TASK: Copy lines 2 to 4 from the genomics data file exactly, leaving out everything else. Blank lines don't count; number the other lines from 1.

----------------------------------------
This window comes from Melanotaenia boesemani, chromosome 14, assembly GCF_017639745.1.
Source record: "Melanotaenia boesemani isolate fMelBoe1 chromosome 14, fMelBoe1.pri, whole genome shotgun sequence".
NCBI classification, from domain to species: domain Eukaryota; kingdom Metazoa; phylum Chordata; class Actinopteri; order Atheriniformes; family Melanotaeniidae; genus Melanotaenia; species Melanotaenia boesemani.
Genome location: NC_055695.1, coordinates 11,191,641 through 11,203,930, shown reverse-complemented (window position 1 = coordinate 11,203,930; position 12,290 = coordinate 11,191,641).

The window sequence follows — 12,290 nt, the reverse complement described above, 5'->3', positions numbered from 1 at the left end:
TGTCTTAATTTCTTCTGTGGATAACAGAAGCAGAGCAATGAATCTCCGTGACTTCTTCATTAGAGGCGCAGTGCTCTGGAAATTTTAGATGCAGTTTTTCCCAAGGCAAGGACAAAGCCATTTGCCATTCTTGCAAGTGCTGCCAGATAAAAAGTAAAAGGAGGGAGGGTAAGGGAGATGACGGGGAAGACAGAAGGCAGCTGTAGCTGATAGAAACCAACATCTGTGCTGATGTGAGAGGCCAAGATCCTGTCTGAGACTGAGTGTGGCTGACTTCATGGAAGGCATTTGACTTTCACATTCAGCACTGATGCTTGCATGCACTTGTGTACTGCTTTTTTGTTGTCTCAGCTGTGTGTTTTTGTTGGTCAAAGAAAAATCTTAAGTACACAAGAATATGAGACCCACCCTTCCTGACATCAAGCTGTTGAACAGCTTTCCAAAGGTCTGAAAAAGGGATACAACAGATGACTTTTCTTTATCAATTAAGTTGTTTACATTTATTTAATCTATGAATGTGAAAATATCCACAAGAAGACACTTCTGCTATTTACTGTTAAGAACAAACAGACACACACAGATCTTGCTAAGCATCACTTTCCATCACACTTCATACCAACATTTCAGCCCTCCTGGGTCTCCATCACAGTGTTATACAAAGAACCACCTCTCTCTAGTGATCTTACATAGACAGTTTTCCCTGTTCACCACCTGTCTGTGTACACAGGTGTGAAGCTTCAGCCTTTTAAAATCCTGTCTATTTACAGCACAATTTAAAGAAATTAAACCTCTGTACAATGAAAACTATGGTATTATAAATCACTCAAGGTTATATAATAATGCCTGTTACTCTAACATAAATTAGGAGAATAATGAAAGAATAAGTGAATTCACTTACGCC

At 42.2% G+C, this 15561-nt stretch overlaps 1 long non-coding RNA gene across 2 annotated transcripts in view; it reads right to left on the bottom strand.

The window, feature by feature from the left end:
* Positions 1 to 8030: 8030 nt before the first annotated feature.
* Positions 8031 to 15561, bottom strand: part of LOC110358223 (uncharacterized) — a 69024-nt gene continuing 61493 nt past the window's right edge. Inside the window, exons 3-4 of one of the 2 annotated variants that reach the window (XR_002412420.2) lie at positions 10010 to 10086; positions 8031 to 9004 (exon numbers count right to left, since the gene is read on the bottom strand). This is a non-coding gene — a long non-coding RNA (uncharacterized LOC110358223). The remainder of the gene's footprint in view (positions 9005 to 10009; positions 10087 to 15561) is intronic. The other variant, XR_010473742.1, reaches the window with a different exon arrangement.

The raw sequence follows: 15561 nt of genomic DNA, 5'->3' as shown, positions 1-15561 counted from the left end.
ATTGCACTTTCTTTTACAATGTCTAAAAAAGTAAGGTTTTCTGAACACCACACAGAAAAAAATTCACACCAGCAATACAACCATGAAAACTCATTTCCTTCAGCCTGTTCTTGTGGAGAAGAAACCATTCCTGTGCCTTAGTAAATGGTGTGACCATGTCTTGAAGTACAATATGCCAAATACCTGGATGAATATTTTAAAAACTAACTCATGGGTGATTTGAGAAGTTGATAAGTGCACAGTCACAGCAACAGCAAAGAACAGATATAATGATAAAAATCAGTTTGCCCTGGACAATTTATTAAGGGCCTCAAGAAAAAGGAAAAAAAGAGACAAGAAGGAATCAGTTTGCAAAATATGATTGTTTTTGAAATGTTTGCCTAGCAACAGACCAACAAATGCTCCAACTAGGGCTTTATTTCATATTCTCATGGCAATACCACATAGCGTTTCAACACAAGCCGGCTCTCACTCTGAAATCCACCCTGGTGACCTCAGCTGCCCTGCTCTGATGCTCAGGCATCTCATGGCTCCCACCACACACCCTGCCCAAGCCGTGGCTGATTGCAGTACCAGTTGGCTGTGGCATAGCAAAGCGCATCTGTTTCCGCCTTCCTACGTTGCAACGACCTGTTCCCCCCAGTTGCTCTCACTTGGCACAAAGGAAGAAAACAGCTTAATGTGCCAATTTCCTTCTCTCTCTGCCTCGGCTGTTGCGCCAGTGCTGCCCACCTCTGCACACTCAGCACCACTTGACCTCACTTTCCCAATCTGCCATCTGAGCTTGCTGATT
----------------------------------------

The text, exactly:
Source record: "Melanotaenia boesemani isolate fMelBoe1 chromosome 14, fMelBoe1.pri, whole genome shotgun sequence".
NCBI classification, from domain to species: domain Eukaryota; kingdom Metazoa; phylum Chordata; class Actinopteri; order Atheriniformes; family Melanotaeniidae; genus Melanotaenia; species Melanotaenia boesemani.
Genome location: NC_055695.1, coordinates 11,191,641 through 11,203,930, shown reverse-complemented (window position 1 = coordinate 11,203,930; position 12,290 = coordinate 11,191,641).